I was stunned how this simple execution can deliver so much story. I like the concept of this series, composition, contrast and clever use of black-white-yellow scale.

Sonia Alins: Illustrated notebook for Moleskine Studio Collection

Personal highlight, chosen by Zhang Zhong Yang Founder and President of the Shenzhen Illustration Association (Design, Product & Packaging Category judge)

I like how the illustrator uses creative techniques and materials to present the misty scene.

Elisa Seitzinger: COVID Anatomy

Personal Professional highlight, chosen by Elena Becker-Barroso, Editor, The Lancet Neurology, UK (Science & Technology Category Judge)

These impeccable illustrations are the right combination of classicism and contemporary edge. The use of colors (red, traditionally associated with danger; black, linked with obscurity or lack of knowledge) perfectly reflects the – perhaps not so unconscious – feelings of anguish and fear of the reader over the pandemic, while attracting the attention in a powerful manner. The aesthetic is so harmonious that the pages somehow transmit the order and rhythm of a music score.

Raffaela Schöbitz: Fare Thee Well, Scrambled Eggs!

Personal highlight, chosen by Hana Anouk Nakamura Associate Art Director for Abrams Books, USA (Children’s Publishing Category judge)

I found this style fascinating: a mixture of classic techniques but with a fresh feeling in the use of texture, color and white space. I also really enjoyed the style of the characters, a very nice balance of cute but without being too cutesy.

Emma “Honey” Beam: Carry On by Rainbow Rowell Cover Redesign

Personal highlight, chosen by Mark Cowan, Australian-based artist and illustrator (Book Covers Category judge)

I love the playful composition and colour palette in this design … unexpected but delightful and uplifting. The characters are also well executed and the giant hidden dragon was a welcome discovery. I like that it feels magical in a queer teen kind of way.

Meg Wileman: Doctor Sleep

Personal highlight, chosen by Livia Satriano, Founder Libri Belli, Italy (Book Covers Category judge)

I love what this book cover communicates and how it does it, it’s an unexpected yet perfect cover for a Stephen King novel. The paper-cut work, so beautifully made as if it were a pattern, suggests a claustrophobic sensation. I find this cover mesmerising and effective, as disturbing as a horror novel could be, but not in an obvious way.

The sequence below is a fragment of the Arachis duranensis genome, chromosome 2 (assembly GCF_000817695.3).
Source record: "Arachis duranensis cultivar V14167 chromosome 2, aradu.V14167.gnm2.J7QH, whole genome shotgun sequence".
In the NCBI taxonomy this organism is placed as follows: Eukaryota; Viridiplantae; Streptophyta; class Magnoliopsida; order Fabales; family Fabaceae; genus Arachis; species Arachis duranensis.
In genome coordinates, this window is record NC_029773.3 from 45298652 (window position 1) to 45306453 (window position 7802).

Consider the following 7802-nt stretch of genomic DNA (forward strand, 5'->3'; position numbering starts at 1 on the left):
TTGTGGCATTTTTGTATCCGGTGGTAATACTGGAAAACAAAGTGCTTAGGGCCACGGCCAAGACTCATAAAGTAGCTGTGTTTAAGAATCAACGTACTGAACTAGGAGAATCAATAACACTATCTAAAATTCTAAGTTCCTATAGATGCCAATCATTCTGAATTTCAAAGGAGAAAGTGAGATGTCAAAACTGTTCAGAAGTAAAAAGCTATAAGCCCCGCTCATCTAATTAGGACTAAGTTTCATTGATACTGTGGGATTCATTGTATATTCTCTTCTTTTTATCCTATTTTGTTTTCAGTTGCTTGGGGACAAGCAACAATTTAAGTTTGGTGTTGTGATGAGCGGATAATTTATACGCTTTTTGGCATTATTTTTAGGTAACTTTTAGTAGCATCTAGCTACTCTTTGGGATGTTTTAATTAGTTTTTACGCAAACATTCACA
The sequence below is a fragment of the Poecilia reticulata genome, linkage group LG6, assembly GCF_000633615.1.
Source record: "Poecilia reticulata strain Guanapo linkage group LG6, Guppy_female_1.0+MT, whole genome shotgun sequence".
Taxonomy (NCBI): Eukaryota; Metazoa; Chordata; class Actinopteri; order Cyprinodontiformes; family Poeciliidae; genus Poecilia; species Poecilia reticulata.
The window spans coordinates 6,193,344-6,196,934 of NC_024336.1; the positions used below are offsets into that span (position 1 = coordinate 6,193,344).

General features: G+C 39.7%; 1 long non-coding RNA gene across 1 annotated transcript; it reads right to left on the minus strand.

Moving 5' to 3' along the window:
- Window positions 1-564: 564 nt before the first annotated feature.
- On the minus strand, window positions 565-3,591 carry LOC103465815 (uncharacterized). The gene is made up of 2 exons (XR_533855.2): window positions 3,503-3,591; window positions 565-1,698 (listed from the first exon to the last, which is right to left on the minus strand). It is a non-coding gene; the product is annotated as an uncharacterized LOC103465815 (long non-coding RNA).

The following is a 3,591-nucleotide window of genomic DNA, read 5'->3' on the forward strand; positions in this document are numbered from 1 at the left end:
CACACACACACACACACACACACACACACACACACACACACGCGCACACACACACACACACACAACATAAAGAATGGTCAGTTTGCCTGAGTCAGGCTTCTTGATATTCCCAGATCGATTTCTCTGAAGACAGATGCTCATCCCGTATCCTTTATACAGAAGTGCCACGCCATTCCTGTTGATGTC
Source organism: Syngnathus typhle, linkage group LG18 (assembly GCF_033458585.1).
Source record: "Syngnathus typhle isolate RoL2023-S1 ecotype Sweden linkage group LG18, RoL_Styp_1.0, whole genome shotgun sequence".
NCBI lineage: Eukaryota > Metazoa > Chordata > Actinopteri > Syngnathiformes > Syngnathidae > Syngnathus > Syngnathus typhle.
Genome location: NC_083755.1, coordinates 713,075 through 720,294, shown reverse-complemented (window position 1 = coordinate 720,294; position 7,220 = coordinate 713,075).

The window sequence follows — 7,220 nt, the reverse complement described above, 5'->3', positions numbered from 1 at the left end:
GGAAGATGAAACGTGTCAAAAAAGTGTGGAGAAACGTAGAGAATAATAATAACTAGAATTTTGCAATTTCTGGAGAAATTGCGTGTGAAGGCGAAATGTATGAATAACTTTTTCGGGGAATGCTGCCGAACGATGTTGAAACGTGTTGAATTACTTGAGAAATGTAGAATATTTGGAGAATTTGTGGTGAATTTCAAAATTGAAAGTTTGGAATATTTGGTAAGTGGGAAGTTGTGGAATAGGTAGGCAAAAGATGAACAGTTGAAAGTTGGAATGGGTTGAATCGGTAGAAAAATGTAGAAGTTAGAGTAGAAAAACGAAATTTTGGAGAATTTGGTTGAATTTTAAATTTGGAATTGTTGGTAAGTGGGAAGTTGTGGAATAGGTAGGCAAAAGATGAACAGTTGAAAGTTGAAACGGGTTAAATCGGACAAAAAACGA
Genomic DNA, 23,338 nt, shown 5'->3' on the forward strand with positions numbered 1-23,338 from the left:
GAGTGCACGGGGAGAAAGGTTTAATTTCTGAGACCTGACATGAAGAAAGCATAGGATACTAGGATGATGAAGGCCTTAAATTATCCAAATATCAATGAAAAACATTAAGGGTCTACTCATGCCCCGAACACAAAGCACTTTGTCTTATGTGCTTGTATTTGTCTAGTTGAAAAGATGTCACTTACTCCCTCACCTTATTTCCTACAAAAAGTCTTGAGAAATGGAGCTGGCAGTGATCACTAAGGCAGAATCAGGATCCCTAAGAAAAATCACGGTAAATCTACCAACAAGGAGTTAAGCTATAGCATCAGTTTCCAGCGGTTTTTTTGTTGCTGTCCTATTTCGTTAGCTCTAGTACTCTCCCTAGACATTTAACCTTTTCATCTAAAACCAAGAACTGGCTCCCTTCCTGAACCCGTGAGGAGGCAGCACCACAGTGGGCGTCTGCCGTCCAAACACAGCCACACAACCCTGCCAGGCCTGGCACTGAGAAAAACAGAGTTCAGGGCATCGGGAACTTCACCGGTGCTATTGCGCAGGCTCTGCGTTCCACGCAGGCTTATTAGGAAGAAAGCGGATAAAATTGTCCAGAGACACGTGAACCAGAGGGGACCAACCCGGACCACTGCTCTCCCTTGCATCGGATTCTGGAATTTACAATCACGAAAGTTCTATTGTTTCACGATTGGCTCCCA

Tabitha Wall, Sustainability Awareness Posters

Personal New Talent highlight, chosen by Elena Becker-Barroso, Editor, The Lancet Neurology, UK (Science & Technology Category Judge

These posters are incredibly compelling collages, almost poetic, that are able to transmit, at the same time, both the intimacy of a personal message and the universal aspect of nature. Each of them presents a tragic story, with characters in  full volume and movement, on just two dimensions..!  The observer is invited to change the narrative.

Chia-Ni Wu: Meat Thief

Personal Highlight, chosen by Maria-Elisabeth Niebius Senior Acquisition Editor, Gestalten, Germany (Children’s Publishing Category judge)

The illustration in its bold colors, clear shapes, and the dynamic of the scene caught my interest at first glance. Just one image and one sentence describing the idea, “This story happens on an afternoon, a cat wants to steal meat from a pork store” makes you so excited and eager to know more. What happens with the piece of meat? What’s the cat gonna do with it? Who is she meeting after running out of the store? Below the line, will it be pro or against eating meat? Dear illustrator, give me more, I want to read it!